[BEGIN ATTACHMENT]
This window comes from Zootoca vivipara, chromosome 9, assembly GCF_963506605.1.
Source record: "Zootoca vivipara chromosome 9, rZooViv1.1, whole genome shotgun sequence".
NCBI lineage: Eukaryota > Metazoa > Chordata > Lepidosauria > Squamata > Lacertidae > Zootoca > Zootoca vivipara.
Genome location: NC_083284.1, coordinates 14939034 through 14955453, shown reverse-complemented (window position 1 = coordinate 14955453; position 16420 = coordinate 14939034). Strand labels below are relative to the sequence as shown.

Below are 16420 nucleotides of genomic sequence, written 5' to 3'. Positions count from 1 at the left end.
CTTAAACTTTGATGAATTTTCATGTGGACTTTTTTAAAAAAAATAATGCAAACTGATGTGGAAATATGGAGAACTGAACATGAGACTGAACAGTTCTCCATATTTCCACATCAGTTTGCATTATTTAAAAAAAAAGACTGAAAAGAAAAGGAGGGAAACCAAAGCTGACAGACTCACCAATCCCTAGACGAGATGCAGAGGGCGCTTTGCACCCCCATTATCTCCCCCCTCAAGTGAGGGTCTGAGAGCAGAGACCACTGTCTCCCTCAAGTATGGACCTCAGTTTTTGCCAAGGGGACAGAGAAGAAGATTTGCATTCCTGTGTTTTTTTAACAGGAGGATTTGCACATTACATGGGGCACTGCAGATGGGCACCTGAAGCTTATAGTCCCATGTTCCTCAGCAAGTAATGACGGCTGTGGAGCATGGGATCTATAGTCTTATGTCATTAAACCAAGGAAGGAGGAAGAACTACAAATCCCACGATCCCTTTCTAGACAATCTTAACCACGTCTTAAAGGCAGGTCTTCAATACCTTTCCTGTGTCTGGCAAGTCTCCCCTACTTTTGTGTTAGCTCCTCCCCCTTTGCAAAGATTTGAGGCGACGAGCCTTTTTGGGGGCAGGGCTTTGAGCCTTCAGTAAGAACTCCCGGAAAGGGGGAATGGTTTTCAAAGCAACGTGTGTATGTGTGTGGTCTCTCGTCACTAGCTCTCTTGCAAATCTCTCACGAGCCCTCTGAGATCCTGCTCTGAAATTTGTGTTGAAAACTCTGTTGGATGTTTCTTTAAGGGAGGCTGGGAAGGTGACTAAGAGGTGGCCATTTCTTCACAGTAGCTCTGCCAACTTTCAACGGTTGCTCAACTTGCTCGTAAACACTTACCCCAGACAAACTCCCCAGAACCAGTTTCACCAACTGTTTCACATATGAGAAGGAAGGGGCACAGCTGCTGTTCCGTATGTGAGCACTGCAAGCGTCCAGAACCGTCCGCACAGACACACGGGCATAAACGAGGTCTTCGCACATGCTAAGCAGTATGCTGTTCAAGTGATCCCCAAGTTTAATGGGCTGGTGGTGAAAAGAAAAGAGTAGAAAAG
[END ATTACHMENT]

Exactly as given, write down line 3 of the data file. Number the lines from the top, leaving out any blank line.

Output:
NCBI lineage: Eukaryota > Metazoa > Chordata > Lepidosauria > Squamata > Lacertidae > Zootoca > Zootoca vivipara.